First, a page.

Yesterday, we published a definitive guide to producing house music in 2023. Today, we're revisiting that theme with a round-up of five classic house bass sounds and how you can make them yourselves.
1. Organ bass
The Organ 2 preset from Korg’s M1 is a simple sound that’s had an outsized impact on house music. Best known for its use in Robin S’s hit Show Me Love, it’s become a staple house bass tone over the years, and recently returned to chart prominence via its use in Beyoncé’s Break My Soul.
The sound is simple, but it’s easy to see why it’s a popular bass sound; it’s percussive enough to add rhythmic interest and provides plenty of low-end weight whilst maintaining mid-range presence. Naturally, the easiest way to get the sound is to use an M1, or its plugin counterpart.
A DIY version can be made fairly easily though by using two analogue oscillators: use a triangle wave for low-end weight along with a sine-tuned 19 semitones (an octave plus a fifth) above it. Filter out some of the high frequencies and use an appropriately snappy amp envelope. If you want it more percussive, layer in white noise or a very short pitch envelope to emphasise the attack.
2. Dark FM bass
FM synthesis is great for bass sounds, since its use of digitally manipulated sine waves can create clean, precise tones that reach well into sub frequencies. Yamaha’s DX7 is the quintessential FM synth and turned up on countless house classics, largely because it was cheap and widely available around the late-’80s and early-’90s.
Numerous DX7 presets were great for house bass, from the faux bass guitar sounds of the fretless bass presets through the ‘hollow’, ‘dark’ digital bass sounds. Due to the fiddly nature of FM synthesis, it’s not worth trying to recreate these from scratch, but any FM hardware or plugin worth its salt is stocked with similar presets, and many let you import DX7 patches, which are widely available online.
3. Acid bass
The squelchy acid bass sound will be forever associated with Roland’s TB-303 and, to a lesser extent, SH-101. Both synths are very simple, based on a single square/saw wave oscillator and resonant filter with a snappy envelope.
This is easy to replicate with many synths, but the key to an authentic ‘acid’ sound comes down to the way these instruments were programmed. The 303 in particular was fiddly, and involved inputting pitches, triggers and accents separately, resulting in a lot of happy accidents. Accents – which boost the filter and amp – along with octave jumps and slides between notes, are key to that sound.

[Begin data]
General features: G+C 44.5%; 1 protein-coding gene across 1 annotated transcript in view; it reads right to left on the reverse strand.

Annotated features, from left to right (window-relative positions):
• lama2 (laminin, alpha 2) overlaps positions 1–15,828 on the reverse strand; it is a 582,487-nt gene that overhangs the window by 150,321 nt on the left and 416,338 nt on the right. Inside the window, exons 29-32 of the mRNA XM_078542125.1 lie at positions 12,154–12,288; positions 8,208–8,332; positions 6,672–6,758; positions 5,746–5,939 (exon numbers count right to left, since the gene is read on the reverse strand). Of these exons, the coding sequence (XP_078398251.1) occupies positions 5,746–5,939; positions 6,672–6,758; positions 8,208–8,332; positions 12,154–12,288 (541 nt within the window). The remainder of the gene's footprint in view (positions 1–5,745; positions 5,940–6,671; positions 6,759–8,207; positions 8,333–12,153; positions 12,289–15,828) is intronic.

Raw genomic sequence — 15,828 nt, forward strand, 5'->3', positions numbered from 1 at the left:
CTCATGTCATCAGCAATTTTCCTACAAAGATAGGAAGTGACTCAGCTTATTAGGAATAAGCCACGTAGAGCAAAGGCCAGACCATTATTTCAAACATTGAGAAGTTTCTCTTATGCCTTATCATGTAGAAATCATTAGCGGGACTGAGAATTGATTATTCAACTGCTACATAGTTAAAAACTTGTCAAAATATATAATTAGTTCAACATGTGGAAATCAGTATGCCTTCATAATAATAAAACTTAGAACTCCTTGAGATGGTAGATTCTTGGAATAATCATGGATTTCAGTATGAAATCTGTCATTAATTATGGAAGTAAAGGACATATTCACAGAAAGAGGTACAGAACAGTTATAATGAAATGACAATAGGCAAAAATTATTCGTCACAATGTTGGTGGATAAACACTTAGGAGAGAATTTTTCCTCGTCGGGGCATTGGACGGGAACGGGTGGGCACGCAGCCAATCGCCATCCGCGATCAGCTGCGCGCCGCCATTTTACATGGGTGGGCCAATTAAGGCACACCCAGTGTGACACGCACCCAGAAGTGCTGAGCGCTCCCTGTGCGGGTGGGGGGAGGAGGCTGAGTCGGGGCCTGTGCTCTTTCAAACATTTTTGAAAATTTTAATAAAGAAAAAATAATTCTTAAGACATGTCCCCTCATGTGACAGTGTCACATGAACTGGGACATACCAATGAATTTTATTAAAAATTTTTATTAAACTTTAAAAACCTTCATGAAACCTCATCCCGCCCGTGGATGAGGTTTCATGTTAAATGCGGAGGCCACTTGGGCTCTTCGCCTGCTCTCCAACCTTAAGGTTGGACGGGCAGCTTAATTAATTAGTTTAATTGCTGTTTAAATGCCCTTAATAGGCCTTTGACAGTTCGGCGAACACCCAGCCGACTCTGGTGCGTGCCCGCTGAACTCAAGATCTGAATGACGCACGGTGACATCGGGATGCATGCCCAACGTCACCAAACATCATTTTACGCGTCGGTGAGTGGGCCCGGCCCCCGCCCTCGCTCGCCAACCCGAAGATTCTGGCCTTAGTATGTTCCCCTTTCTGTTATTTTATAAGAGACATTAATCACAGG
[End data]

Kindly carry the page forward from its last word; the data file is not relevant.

4. French house bass
The French ‘filter house’ sound of acts like Daft Punk, Stardust and Fred Falke takes heavy influence from disco, and like a lot of classic disco, the bass sounds are generated largely by live bass guitars, albeit often resampled and heavily processed. If you’re not a bassist yourself, the best starting point is to use a sample (there are plenty over at SampleRadar).
At a push, FM synths like Operator, Digitone or Opsix can create similar sounds. Whatever you use, heavy compression and modulated, resonant filtering is key to processing the sound. Underpinning live bass with a synthesised sine wave sub will help add weight when played on a club sound system too.
5. Juno-style synth bass
Roland’s Juno-60 has long been another staple instrument for house bass. It’s simple but punchy-sounding, with plenty of low end. Junos themselves go for wild secondhand prices, although there’s no shortage of quality emulations out there these days.
Fortunately the basic principles of a Juno-style bass are easy to capture with many analogue synths: try combining saw and pulse wave oscillators with a touch of PWM applied. Filter these down to remove the high end but use an envelope for short, percussive filter mod. A sub osc underneath the main sound will add extra low-end weight. A Juno-style chorus applied at the end will add a nice finishing touch too.